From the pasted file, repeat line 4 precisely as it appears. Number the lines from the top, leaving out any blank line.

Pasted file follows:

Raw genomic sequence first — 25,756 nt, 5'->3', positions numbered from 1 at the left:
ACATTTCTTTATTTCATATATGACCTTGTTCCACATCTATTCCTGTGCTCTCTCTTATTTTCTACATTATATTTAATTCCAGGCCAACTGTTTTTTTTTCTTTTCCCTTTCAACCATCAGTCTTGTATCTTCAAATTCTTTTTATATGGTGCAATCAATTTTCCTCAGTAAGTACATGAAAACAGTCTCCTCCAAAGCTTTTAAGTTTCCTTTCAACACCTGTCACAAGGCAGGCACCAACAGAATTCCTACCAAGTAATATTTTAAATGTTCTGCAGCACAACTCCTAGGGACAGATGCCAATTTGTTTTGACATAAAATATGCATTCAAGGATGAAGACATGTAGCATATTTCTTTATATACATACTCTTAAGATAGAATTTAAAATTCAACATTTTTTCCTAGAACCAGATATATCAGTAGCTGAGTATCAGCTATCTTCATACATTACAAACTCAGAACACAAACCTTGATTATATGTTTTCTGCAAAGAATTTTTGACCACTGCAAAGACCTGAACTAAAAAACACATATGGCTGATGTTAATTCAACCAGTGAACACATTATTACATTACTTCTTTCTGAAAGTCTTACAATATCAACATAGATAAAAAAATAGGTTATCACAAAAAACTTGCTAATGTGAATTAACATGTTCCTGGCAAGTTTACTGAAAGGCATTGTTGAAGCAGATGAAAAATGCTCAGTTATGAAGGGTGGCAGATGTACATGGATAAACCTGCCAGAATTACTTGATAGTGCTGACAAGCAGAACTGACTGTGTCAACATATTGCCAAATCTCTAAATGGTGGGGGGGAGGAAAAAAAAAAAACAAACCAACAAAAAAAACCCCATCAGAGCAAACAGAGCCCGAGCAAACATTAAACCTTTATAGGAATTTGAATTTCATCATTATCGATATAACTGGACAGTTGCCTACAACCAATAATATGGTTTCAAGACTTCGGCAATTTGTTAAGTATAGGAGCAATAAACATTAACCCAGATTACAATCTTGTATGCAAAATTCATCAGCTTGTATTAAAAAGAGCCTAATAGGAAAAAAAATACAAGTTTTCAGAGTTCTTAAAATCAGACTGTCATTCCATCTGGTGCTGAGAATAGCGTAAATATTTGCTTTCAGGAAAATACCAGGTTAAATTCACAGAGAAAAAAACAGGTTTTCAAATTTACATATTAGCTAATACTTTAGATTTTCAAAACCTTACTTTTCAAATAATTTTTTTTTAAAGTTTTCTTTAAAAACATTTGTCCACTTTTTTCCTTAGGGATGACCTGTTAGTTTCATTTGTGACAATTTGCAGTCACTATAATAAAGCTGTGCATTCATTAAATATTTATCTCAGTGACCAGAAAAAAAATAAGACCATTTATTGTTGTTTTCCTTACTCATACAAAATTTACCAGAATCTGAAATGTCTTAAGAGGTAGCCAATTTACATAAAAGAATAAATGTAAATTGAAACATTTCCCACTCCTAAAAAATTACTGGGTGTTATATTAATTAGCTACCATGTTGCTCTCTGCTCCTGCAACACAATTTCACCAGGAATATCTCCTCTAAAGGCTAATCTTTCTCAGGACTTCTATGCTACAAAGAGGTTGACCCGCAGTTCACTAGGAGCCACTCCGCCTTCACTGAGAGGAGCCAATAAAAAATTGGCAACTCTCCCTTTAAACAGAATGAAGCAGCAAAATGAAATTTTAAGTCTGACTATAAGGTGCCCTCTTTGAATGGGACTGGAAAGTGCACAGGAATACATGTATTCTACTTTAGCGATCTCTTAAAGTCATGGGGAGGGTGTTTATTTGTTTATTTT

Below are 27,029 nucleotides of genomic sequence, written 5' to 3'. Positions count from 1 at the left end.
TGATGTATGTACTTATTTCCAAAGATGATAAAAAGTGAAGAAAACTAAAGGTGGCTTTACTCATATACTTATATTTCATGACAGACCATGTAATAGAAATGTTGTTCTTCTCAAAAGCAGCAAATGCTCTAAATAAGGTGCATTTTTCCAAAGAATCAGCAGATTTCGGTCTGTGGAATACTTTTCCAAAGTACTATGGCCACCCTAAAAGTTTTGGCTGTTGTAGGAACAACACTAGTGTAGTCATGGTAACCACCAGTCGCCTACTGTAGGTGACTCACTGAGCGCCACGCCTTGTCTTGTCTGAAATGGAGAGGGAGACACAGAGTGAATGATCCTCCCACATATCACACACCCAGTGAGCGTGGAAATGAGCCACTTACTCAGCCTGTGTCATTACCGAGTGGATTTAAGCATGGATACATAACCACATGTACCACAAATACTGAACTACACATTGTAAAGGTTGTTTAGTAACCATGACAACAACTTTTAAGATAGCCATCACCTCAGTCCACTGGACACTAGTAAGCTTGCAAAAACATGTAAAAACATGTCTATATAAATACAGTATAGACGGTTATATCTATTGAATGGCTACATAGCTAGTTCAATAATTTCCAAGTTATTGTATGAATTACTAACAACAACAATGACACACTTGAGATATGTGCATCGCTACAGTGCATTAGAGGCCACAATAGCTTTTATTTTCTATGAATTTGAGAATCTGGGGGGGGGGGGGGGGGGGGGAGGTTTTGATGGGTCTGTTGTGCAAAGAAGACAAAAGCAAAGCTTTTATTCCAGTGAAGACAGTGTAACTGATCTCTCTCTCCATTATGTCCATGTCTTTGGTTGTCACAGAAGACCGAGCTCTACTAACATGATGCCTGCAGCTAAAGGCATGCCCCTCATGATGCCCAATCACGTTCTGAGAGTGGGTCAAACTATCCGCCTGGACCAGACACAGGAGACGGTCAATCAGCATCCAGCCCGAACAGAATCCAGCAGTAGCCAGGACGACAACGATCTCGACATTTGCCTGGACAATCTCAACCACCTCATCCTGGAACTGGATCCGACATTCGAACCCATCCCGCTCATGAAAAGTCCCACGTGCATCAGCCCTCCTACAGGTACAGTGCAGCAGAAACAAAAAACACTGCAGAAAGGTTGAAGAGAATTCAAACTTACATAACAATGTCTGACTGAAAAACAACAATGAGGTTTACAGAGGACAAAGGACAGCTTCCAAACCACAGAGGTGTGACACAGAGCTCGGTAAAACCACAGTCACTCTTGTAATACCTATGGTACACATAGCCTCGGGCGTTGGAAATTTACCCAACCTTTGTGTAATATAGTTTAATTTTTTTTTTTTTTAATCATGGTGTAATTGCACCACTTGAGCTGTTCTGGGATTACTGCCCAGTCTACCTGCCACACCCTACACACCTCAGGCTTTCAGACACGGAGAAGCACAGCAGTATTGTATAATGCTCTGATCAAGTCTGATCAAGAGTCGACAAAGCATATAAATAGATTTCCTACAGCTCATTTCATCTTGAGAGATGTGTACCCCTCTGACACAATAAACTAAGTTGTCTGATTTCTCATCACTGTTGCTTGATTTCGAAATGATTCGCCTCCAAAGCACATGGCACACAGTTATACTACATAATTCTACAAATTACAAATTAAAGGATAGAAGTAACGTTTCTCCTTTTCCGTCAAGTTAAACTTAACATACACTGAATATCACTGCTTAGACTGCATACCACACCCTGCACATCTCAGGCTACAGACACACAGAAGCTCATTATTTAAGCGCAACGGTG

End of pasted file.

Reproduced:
TGATGTATGTACTTATTTCCAAAGATGATAAAAAGTGAAGAAAACTAAAGGTGGCTTTACTCATATACTTATATTTCATGACAGACCATGTAATAGAAATGTTGTTCTTCTCAAAAGCAGCAAATGCTCTAAATAAGGTGCATTTTTCCAAAGAATCAGCAGATTTCGGTCTGTGGAATACTTTTCCAAAGTACTATGGCCACCCTAAAAGTTTTGGCTGTTGTAGGAACAACACTAGTGTAGTCATGGTAACCACCAGTCGCCTACTGTAGGTGACTCACTGAGCGCCACGCCTTGTCTTGTCTGAAATGGAGAGGGAGACACAGAGTGAATGATCCTCCCACATATCACACACCCAGTGAGCGTGGAAATGAGCCACTTACTCAGCCTGTGTCATTACCGAGTGGATTTAAGCATGGATACATAACCACATGTACCACAAATACTGAACTACACATTGTAAAGGTTGTTTAGTAACCATGACAACAACTTTTAAGATAGCCATCACCTCAGTCCACTGGACACTAGTAAGCTTGCAAAAACATGTAAAAACATGTCTATATAAATACAGTATAGACGGTTATATCTATTGAATGGCTACATAGCTAGTTCAATAATTTCCAAGTTATTGTATGAATTACTAACAACAACAATGACACACTTGAGATATGTGCATCGCTACAGTGCATTAGAGGCCACAATAGCTTTTATTTTCTATGAATTTGAGAATCTGGGGGGGGGGGGGGGGGGGGGAGGTTTTGATGGGTCTGTTGTGCAAAGAAGACAAAAGCAAAGCTTTTATTCCAGTGAAGACAGTGTAACTGATCTCTCTCTCCATTATGTCCATGTCTTTGGTTGTCACAGAAGACCGAGCTCTACTAACATGATGCCTGCAGCTAAAGGCATGCCCCTCATGATGCCCAATCACGTTCTGAGAGTGGGTCAAACTATCCGCCTGGACCAGACACAGGAGACGGTCAATCAGCATCCAGCCCGAACAGAATCCAGCAGTAGCCAGGACGACAACGATCTCGACATTTGCCTGGACAATCTCAACCACCTCATCCTGGAACTGGATCCGACATTCGAACCCATCCCGCTCATGAAAAGTCCCACGTGCATCAGCCCTCCTACAGGTACAGTGCAGCAGAAACAAAAAACACTGCAGAAAGGTTGAAGAGAATTCAAACTTACATAACAATGTCTGACTGAAAAACAACAATGAGGTTTACAGAGGACAAAGGACAGCTTCCAAACCACAGAGGTGTGACACAGAGCTCGGTAAAACCACAGTCACTCTTGTAATACCTATGGTACACATAGCCTCGGGCGTTGGAAATTTACCCAACCTTTGTGTAATATAGTTTAATTTTTTTTTTTTTTAATCATGGTGTAATTGCACCACTTGAGCTGTTCTGGGATTACTGCCCAGTCTACCTGCCACACCCTACACACCTCAGGCTTTCAGACACGGAGAAGCACAGCAGTATTGTATAATGCTCTGATCAAGTCTGATCAAGAGTCGACAAAGCATATAAATAGATTTCCTACAGCTCATTTCATCTTGAGAGATGTGTACCCCTCTGACACAATAAACTAAGTTGTCTGATTTCTCATCACTGTTGCTTGATTTCGAAATGATTCGCCTCCAAAGCACATGGCACACAGTTATACTACATAATTCTACAAATTACAAATTAAAGGATAGAAGTAACGTTTCTCCTTTTCCGTCAAGTTAAACTTAACATACACTGAATATCACTGCTTAGACTGCATACCACACCCTGCACATCTCAGGCTACAGACACACAGAAGCTCATTATTTAAGCGCAACGGTG